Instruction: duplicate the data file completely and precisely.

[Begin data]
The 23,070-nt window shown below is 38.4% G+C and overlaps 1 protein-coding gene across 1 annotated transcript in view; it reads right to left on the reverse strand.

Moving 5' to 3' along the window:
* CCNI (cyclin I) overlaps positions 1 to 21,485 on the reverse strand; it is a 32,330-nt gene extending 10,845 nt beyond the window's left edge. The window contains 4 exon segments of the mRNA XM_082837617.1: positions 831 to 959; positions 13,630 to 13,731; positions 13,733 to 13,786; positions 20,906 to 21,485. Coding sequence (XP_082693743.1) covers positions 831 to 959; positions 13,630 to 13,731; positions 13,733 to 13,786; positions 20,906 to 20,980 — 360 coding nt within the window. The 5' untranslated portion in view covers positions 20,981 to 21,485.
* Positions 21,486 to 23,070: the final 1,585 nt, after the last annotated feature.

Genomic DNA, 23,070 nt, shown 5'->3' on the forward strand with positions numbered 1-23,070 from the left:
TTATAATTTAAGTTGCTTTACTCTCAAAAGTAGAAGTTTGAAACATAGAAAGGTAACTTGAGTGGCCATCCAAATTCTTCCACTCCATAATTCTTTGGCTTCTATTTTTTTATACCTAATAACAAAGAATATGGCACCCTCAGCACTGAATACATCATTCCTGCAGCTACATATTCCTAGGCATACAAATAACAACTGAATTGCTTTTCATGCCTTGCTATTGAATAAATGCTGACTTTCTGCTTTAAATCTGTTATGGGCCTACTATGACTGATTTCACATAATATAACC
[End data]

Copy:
The 23,070-nt window shown below is 38.4% G+C and overlaps 1 protein-coding gene across 1 annotated transcript in view; it reads right to left on the reverse strand.

Moving 5' to 3' along the window:
* CCNI (cyclin I) overlaps positions 1 to 21,485 on the reverse strand; it is a 32,330-nt gene extending 10,845 nt beyond the window's left edge. The window contains 4 exon segments of the mRNA XM_082837617.1: positions 831 to 959; positions 13,630 to 13,731; positions 13,733 to 13,786; positions 20,906 to 21,485. Coding sequence (XP_082693743.1) covers positions 831 to 959; positions 13,630 to 13,731; positions 13,733 to 13,786; positions 20,906 to 20,980 — 360 coding nt within the window. The 5' untranslated portion in view covers positions 20,981 to 21,485.
* Positions 21,486 to 23,070: the final 1,585 nt, after the last annotated feature.

Genomic DNA, 23,070 nt, shown 5'->3' on the forward strand with positions numbered 1-23,070 from the left:
TTATAATTTAAGTTGCTTTACTCTCAAAAGTAGAAGTTTGAAACATAGAAAGGTAACTTGAGTGGCCATCCAAATTCTTCCACTCCATAATTCTTTGGCTTCTATTTTTTTATACCTAATAACAAAGAATATGGCACCCTCAGCACTGAATACATCATTCCTGCAGCTACATATTCCTAGGCATACAAATAACAACTGAATTGCTTTTCATGCCTTGCTATTGAATAAATGCTGACTTTCTGCTTTAAATCTGTTATGGGCCTACTATGACTGATTTCACATAATATAACC